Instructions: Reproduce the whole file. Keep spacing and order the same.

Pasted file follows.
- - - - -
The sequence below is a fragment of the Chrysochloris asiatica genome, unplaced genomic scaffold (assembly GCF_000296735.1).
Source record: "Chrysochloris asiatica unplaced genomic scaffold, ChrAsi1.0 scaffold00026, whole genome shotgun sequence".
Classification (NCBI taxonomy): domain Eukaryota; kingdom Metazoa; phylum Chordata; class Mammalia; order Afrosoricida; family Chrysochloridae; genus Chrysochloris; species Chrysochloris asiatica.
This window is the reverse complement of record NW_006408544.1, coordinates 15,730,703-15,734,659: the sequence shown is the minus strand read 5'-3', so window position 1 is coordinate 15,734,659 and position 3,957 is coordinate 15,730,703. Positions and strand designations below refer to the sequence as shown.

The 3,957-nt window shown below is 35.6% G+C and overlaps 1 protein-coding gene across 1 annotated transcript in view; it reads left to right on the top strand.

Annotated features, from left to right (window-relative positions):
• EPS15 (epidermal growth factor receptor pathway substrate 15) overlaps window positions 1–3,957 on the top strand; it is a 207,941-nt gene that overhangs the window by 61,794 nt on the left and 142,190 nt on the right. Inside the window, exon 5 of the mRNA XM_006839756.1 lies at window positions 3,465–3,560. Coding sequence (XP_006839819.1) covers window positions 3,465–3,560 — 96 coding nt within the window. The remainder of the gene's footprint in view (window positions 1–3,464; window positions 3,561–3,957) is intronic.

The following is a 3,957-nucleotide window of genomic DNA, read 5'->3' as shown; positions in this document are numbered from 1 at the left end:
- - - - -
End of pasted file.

The sequence below is a fragment of the Chrysochloris asiatica genome, unplaced genomic scaffold (assembly GCF_000296735.1).
Source record: "Chrysochloris asiatica unplaced genomic scaffold, ChrAsi1.0 scaffold00026, whole genome shotgun sequence".
Classification (NCBI taxonomy): domain Eukaryota; kingdom Metazoa; phylum Chordata; class Mammalia; order Afrosoricida; family Chrysochloridae; genus Chrysochloris; species Chrysochloris asiatica.
This window is the reverse complement of record NW_006408544.1, coordinates 15,730,703-15,734,659: the sequence shown is the minus strand read 5'-3', so window position 1 is coordinate 15,734,659 and position 3,957 is coordinate 15,730,703. Positions and strand designations below refer to the sequence as shown.

The 3,957-nt window shown below is 35.6% G+C and overlaps 1 protein-coding gene across 1 annotated transcript in view; it reads left to right on the top strand.

Annotated features, from left to right (window-relative positions):
• EPS15 (epidermal growth factor receptor pathway substrate 15) overlaps window positions 1–3,957 on the top strand; it is a 207,941-nt gene that overhangs the window by 61,794 nt on the left and 142,190 nt on the right. Inside the window, exon 5 of the mRNA XM_006839756.1 lies at window positions 3,465–3,560. Coding sequence (XP_006839819.1) covers window positions 3,465–3,560 — 96 coding nt within the window. The remainder of the gene's footprint in view (window positions 1–3,464; window positions 3,561–3,957) is intronic.

The following is a 3,957-nucleotide window of genomic DNA, read 5'->3' as shown; positions in this document are numbered from 1 at the left end: